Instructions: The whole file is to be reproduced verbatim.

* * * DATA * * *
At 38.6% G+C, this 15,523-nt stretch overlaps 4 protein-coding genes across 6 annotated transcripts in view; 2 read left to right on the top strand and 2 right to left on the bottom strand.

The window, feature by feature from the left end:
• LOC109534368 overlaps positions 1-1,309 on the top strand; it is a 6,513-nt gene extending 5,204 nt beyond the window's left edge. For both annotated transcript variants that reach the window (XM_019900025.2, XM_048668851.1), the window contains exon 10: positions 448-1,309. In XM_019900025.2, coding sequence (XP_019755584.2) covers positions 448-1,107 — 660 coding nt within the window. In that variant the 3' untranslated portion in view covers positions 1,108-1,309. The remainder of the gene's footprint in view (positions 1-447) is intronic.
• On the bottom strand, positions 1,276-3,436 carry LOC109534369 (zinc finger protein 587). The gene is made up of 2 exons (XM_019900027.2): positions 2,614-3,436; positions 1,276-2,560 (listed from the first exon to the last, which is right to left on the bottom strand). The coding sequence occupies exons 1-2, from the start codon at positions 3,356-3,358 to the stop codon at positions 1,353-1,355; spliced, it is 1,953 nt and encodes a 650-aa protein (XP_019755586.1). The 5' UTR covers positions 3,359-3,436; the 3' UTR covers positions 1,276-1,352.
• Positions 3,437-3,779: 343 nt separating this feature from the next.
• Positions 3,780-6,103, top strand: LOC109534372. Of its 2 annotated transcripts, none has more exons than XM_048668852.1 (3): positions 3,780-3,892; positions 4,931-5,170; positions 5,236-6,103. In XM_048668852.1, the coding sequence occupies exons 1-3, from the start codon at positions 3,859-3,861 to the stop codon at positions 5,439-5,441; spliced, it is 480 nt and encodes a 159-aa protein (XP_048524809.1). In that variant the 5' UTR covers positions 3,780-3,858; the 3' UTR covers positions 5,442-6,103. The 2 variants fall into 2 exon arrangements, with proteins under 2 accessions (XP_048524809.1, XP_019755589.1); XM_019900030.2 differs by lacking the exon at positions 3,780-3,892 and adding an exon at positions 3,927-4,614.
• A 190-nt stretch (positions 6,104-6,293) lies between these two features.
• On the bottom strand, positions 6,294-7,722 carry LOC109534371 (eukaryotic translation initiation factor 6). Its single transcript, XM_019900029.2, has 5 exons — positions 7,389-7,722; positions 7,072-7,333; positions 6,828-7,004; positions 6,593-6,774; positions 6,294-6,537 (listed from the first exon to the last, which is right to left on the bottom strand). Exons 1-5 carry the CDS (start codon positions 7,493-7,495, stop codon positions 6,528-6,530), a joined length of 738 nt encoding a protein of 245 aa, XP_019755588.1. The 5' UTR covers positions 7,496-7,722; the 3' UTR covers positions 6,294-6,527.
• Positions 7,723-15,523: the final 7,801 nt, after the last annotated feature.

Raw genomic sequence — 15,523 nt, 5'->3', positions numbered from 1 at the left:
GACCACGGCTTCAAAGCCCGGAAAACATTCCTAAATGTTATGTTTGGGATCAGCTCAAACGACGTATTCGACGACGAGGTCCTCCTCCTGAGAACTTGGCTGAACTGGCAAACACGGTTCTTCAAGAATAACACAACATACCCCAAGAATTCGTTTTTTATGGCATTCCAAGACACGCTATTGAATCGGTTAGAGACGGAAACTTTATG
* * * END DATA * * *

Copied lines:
At 38.6% G+C, this 15,523-nt stretch overlaps 4 protein-coding genes across 6 annotated transcripts in view; 2 read left to right on the top strand and 2 right to left on the bottom strand.

The window, feature by feature from the left end:
• LOC109534368 overlaps positions 1-1,309 on the top strand; it is a 6,513-nt gene extending 5,204 nt beyond the window's left edge. For both annotated transcript variants that reach the window (XM_019900025.2, XM_048668851.1), the window contains exon 10: positions 448-1,309. In XM_019900025.2, coding sequence (XP_019755584.2) covers positions 448-1,107 — 660 coding nt within the window. In that variant the 3' untranslated portion in view covers positions 1,108-1,309. The remainder of the gene's footprint in view (positions 1-447) is intronic.
• On the bottom strand, positions 1,276-3,436 carry LOC109534369 (zinc finger protein 587). The gene is made up of 2 exons (XM_019900027.2): positions 2,614-3,436; positions 1,276-2,560 (listed from the first exon to the last, which is right to left on the bottom strand). The coding sequence occupies exons 1-2, from the start codon at positions 3,356-3,358 to the stop codon at positions 1,353-1,355; spliced, it is 1,953 nt and encodes a 650-aa protein (XP_019755586.1). The 5' UTR covers positions 3,359-3,436; the 3' UTR covers positions 1,276-1,352.
• Positions 3,437-3,779: 343 nt separating this feature from the next.
• Positions 3,780-6,103, top strand: LOC109534372. Of its 2 annotated transcripts, none has more exons than XM_048668852.1 (3): positions 3,780-3,892; positions 4,931-5,170; positions 5,236-6,103. In XM_048668852.1, the coding sequence occupies exons 1-3, from the start codon at positions 3,859-3,861 to the stop codon at positions 5,439-5,441; spliced, it is 480 nt and encodes a 159-aa protein (XP_048524809.1). In that variant the 5' UTR covers positions 3,780-3,858; the 3' UTR covers positions 5,442-6,103. The 2 variants fall into 2 exon arrangements, with proteins under 2 accessions (XP_048524809.1, XP_019755589.1); XM_019900030.2 differs by lacking the exon at positions 3,780-3,892 and adding an exon at positions 3,927-4,614.
• A 190-nt stretch (positions 6,104-6,293) lies between these two features.
• On the bottom strand, positions 6,294-7,722 carry LOC109534371 (eukaryotic translation initiation factor 6). Its single transcript, XM_019900029.2, has 5 exons — positions 7,389-7,722; positions 7,072-7,333; positions 6,828-7,004; positions 6,593-6,774; positions 6,294-6,537 (listed from the first exon to the last, which is right to left on the bottom strand). Exons 1-5 carry the CDS (start codon positions 7,493-7,495, stop codon positions 6,528-6,530), a joined length of 738 nt encoding a protein of 245 aa, XP_019755588.1. The 5' UTR covers positions 7,496-7,722; the 3' UTR covers positions 6,294-6,527.
• Positions 7,723-15,523: the final 7,801 nt, after the last annotated feature.

Raw genomic sequence — 15,523 nt, 5'->3', positions numbered from 1 at the left:
GACCACGGCTTCAAAGCCCGGAAAACATTCCTAAATGTTATGTTTGGGATCAGCTCAAACGACGTATTCGACGACGAGGTCCTCCTCCTGAGAACTTGGCTGAACTGGCAAACACGGTTCTTCAAGAATAACACAACATACCCCAAGAATTCGTTTTTTATGGCATTCCAAGACACGCTATTGAATCGGTTAGAGACGGAAACTTTATG